Features & Columns

Luna Park Chalk Art Festival

Rain swamped last year's Luna Park Chalk Art Festival,
but grassroots support continues to buoy the event
Luna Park Chalk Art Festival WATER COLORS: A downpour at last year's festival washed away some of the chalk art drawn on the sidewalks and interrupted works in progress, like this piece.

Last year, Mother Nature exerted her forceful wrath upon the Luna Park Chalk Art Festival. The rain came down and washed the poor art away. Some artists got a chance to draw their work the day beforehand, while others began the morning of the festival, only to see their work wiped out by torrential downpour.

This Saturday, Backesto Park once again hosts the Luna Park Chalk Art Festival, with dozens of artists and vendors taking over the park and hundreds of high school-aged volunteers getting in on the action. Katrina Loera, one of the organizers, says that even though the rain slaughtered the whole show last year, once the word spread, more and more kids jumped on board to help volunteer this year. Plus, some of the bands that got rained out last year will be back. New sponsored artists will participate and don't miss the two "chalk art cars" adorned with chalk paint.

"We're hoping to have one of our artists actually do one whole car," Loera says. "And one car for the public to actually draw on. And these people go all over, take their cars to festivals and events and let people chalk, and drive around with the car all chalked out. And then they wash it off and then go to the next event."

Such is chalk art. Especially last year, when the rain came and wiped it all away by noon, one was reminded of the medium's impermanent nature. Watching the whole process unfold became quite poignant. One witnessed raw creativity at the hands of a few dozen artists, only to see it evaporate before they had a chance to fully realize their genius and demonstrate their true potential. In that sense, it was similar to life itself.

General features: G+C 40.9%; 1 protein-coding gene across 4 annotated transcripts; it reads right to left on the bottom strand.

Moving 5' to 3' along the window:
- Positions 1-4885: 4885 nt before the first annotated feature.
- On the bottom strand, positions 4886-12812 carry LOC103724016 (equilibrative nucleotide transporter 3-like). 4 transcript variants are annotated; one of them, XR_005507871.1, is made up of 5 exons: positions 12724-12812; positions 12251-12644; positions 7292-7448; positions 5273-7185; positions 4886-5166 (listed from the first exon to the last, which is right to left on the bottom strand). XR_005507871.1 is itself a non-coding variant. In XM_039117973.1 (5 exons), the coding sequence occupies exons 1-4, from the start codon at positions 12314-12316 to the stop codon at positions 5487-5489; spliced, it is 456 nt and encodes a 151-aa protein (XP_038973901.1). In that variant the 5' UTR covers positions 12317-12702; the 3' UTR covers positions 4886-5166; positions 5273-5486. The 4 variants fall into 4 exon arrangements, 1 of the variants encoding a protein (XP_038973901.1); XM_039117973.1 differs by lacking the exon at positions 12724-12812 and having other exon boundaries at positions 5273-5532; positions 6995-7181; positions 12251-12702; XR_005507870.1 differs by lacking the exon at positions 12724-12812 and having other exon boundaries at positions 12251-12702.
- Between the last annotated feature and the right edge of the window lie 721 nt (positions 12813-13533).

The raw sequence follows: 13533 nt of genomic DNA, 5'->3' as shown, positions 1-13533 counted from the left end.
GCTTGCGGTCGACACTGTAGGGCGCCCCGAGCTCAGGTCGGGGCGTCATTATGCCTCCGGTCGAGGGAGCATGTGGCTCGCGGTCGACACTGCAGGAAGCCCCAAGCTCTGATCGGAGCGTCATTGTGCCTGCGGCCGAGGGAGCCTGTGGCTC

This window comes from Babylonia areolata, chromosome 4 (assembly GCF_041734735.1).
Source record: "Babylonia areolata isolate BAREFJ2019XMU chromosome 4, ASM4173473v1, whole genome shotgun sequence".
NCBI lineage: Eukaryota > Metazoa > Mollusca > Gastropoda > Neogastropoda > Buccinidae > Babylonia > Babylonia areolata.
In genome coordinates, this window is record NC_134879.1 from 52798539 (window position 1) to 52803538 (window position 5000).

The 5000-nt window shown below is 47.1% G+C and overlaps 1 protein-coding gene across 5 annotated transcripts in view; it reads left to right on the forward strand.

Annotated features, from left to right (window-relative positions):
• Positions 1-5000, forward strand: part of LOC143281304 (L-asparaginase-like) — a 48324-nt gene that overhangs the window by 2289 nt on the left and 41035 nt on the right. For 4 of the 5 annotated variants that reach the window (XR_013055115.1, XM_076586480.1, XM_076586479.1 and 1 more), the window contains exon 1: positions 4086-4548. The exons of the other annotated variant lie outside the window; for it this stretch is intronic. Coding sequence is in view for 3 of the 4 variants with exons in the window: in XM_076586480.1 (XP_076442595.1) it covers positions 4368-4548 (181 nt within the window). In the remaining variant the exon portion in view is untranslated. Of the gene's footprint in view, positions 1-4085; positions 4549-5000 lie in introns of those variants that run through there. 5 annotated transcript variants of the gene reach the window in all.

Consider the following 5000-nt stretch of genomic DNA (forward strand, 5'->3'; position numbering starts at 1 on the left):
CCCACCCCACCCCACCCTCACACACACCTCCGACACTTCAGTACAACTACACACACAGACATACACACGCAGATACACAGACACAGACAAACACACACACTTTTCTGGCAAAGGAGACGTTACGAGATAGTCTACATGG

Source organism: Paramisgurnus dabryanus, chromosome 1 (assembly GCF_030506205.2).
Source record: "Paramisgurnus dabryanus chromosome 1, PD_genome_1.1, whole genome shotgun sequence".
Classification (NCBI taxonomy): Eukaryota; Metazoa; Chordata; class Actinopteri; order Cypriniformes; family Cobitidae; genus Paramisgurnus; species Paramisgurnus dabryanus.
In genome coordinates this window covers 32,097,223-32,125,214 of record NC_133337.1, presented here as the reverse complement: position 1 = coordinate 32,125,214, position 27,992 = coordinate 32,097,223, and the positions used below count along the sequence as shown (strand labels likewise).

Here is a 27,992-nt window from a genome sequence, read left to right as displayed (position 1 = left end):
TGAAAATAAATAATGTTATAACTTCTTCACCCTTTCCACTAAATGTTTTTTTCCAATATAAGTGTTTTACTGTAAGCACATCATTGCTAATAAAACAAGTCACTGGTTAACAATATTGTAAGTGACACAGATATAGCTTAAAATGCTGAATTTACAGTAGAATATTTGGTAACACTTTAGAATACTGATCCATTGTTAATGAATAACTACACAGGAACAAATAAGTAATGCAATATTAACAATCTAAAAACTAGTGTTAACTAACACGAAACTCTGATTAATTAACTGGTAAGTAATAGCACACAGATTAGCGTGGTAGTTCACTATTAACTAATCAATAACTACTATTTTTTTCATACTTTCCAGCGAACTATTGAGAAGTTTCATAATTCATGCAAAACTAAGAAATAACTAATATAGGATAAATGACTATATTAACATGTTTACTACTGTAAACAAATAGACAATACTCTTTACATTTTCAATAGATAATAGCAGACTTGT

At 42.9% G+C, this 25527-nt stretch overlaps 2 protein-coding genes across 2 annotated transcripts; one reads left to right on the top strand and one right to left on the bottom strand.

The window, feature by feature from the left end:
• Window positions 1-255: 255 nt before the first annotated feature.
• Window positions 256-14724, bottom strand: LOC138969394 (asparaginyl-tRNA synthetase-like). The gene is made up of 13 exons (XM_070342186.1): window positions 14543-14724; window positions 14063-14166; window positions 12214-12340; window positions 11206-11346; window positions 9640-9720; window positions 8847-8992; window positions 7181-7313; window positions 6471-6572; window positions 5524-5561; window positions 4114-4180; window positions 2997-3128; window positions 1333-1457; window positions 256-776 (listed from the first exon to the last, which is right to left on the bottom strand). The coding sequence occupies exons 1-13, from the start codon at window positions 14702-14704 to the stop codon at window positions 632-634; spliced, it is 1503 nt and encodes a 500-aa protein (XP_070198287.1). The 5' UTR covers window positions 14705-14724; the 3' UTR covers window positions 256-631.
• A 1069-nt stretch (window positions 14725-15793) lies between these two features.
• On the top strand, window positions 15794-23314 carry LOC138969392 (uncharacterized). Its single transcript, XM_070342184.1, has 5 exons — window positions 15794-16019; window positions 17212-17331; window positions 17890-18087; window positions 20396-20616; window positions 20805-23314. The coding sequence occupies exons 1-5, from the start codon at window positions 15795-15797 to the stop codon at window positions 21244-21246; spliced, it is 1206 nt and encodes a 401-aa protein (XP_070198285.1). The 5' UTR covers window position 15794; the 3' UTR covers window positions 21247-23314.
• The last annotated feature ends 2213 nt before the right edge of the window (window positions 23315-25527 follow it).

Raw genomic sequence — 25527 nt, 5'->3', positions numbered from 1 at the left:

After the downpour, some artists stuck it out, while others bailed. Oddly enough, some of the chalk drawings even managed to survive the rain, and actually began to re-emerge once the downpour subsided, like strange multicolored ghosts coming back to haunt the scene.

All in all, the rain provided a Mother Nature effect unlike any other festival. It was like watching Tibetan monks create a sand mandala—only to dissolve the whole thing after hours of work—the point being to draw attention to the impermanence of everything, and to release everyone from grasping and clinging to attachments.

Loera, a middle-school art teacher by day, says she gets a zillion emails from high school groups who want to participate and volunteer for the festival. So much, that she may even someday turn the whole operation of the festival over to kids. Maybe even let them in on the planning stages.

"We're going to give them many more jobs this year, and responsibilities," Loera says. "And try to see how that works, letting the students almost run the festival. Because there's only about six of us putting the whole thing together, so we're going to put the kids to work and see how they run and manage everything."

Last year, I also attended the Victoria International Chalk Art Festival in British Columbia, a much more renowned event on a much more world-established circuit of chalk festivals. John Vickers, executive director of the festival, said that even though thousands of tourists descend on Victoria every year, the city still has a problem with empty storefronts and failed businesses—(sound familiar?)-—so his personal vision was to use the arts as a way to help improve the elements of emptiness.

"I had a vision that if I could bring in three major international events to our city, I could help revitalize our sagging downtown," he told me. "Like other downtowns, [we're] facing a decline due to more regional shopping centres, parking fees, et cetera."

Unfortunately, that weekend in Victoria, when I was there, the rain came pouring out of the sky around 3pm on Sunday, washing the chalk from the streets. But since most of the artwork was finished, no one seemed to mind.

The Luna Park Festival is more grassroots, the way it should be. We're that kind of place. Let's just hope the rain stays in the sky just for a day.

Luna Park Chalk Art Festival

Backesto Park

Sept. 20 10am-5pm